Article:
Johann Straus II - Vergnügungszug (Pleasure Train), op. 281

Johann Strauss II , known for his waltzes and lively compositions, had a unique approach to his creative process. He consistently sought contemporary and relevant themes to serve as the driving force behind his new musical compositions. This approach ensured that his work remained fresh and connected with the audiences of his time.  One notable instance of this creative approach was the composition of this polka, composed in 1864. This piece of music was specifically crafted for a summer concert held in the picturesque Russian town of Pavlovsk. It's fascinating to note that Strauss drew inspiration for this composition from the world around him. In this case, he found it in the emerging technology of the time, namely, the steam locomotive. The composition itself is a testament to Strauss's ability to capture the essence and energy of the subject matter. The rhythm of this dance piece mirrors the rhythmic chugging and movements of the old-fashioned steam trains that were prevale

Beethoven - Egmont overture

The music in the Egmont overture is full of dynamism and melancholy, foremoing the story that will follow. This scene of the storm on Karl Anton Paul Lotz's painting "Horses in a Rainstorm" (1862) reflects the feelings depicted in the work.

Beethoven responded enthusiastically to the invitation of Vienna’s Burg Theatre to write the music of Egmont, a tragedy of the great German poet Goethe. He was pleased with this assignment for two reasons. First, because he deeply respected Goethe, and then the subject of the drama was very suited to the composer. In Goethe's story, Count Egmont - a 16th century nobleman -  of the Low Countries leads a revolution against Spanish rule to be defeated by the Duke of Alba, suppressor of the revolution. Beethoven's stage music, written in 1810, consists of an introduction, entr' actes (music that connects the acts of drama) and songs.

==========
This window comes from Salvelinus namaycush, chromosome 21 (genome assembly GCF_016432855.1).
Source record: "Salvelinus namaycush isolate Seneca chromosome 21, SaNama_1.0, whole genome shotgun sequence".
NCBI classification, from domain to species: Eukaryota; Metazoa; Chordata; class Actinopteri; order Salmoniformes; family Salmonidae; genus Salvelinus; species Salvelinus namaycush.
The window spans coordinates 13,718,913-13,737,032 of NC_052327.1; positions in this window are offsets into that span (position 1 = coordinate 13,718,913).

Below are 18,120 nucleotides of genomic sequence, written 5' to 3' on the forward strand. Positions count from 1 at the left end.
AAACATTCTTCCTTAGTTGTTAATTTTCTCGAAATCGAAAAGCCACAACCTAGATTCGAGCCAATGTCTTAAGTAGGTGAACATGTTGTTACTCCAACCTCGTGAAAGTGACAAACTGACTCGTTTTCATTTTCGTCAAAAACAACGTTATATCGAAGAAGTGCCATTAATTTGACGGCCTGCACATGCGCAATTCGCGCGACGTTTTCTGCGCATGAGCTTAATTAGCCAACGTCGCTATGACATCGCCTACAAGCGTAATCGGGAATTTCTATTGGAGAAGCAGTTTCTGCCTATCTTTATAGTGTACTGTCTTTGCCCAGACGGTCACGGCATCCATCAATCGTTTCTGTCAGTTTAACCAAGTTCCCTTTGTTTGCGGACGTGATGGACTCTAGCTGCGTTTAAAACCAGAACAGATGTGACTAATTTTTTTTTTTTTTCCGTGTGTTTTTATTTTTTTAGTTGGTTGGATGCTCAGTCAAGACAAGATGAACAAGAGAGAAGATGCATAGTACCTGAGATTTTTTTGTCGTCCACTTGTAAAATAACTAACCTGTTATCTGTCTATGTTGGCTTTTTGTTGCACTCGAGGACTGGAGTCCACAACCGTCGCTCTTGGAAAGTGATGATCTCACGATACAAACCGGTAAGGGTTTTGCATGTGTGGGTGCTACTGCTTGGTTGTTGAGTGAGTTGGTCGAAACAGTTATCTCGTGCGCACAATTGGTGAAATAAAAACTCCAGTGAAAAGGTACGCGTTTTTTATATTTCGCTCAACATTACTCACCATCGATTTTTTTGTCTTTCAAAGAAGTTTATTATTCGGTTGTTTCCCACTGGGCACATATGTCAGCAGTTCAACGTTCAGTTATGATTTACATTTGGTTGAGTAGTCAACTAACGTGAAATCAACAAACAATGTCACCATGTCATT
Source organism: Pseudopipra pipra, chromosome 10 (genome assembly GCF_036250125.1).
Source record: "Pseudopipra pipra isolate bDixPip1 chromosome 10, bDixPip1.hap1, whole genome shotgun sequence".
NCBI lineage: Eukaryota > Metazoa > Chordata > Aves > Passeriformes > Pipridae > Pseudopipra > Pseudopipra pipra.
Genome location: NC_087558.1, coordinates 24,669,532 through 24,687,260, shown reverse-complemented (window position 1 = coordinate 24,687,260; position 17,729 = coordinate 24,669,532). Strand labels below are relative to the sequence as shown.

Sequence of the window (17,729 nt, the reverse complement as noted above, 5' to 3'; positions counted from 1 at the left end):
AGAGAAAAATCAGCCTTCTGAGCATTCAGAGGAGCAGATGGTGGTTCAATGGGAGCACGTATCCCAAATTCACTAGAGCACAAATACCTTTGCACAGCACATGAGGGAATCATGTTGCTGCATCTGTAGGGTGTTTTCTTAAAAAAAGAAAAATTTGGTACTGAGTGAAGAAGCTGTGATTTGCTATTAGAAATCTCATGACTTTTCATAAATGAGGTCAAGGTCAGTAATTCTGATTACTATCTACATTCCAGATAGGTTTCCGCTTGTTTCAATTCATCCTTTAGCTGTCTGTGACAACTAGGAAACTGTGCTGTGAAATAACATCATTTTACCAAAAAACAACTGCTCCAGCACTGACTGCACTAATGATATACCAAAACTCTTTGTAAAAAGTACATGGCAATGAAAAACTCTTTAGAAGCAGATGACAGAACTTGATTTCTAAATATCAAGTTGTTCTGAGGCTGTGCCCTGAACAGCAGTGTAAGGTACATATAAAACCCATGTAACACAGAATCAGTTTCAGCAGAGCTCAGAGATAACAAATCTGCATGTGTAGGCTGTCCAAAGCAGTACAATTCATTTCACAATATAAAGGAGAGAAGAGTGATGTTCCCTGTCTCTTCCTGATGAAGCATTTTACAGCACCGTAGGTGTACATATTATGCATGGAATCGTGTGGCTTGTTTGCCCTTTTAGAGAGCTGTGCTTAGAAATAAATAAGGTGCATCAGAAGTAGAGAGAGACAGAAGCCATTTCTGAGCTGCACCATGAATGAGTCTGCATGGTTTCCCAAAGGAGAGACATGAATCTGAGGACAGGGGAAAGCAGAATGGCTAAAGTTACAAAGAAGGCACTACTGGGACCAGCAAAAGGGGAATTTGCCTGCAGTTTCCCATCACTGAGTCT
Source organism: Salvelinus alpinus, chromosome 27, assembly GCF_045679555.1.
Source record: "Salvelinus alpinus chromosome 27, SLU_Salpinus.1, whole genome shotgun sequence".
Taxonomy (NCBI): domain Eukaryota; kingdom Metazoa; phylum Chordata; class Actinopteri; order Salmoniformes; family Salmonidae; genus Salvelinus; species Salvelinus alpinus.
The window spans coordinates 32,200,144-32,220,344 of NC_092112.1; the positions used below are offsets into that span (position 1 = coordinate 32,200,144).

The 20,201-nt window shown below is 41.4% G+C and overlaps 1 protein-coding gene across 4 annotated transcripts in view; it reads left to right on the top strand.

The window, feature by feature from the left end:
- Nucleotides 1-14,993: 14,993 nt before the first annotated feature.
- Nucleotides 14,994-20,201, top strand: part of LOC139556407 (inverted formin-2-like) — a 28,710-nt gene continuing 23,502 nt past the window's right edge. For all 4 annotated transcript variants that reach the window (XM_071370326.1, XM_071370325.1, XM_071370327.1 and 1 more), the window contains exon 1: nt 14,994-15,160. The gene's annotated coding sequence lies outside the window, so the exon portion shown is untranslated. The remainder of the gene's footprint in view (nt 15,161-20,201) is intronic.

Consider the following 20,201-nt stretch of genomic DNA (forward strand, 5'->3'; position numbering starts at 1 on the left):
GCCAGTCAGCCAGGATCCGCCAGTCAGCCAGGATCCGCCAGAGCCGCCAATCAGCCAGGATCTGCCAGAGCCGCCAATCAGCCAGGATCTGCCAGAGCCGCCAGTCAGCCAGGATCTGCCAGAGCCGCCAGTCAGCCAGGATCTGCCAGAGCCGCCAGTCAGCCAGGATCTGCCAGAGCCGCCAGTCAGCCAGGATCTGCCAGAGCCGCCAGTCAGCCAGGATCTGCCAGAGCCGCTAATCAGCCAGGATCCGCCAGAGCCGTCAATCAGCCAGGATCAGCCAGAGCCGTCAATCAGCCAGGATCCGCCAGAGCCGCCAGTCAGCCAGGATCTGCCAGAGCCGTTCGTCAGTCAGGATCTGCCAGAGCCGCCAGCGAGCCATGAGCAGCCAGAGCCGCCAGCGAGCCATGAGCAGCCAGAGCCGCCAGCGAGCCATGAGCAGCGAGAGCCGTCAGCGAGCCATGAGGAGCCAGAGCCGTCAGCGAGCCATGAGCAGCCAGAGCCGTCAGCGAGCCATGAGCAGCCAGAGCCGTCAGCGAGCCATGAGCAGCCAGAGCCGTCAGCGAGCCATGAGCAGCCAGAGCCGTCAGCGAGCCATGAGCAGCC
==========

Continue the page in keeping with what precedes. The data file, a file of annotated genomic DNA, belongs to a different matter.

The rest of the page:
Beethoven's musical interpretation of Goethe's tragedy begins with a series of riveting chords that pre-release the mood of the drama. The music is ominous, echoing the tyranny of the Spanish dynasties in the 16th century and the tragic revolution of Count Egmont. Excerpts from the lyrical melody of wood wind and strings appear, but relief is minimal before the explosion of return to the original chords.

A softer part with repetitive chords of strings, leads to a more agitated music. Underlying anxiety is maintained where themes are reintroduced with various transformations. The music calms down before an orchestral sound leads to a rushing finale, sweeping the previous melancholy into a clear statement that goodwill ultimately dominates evil.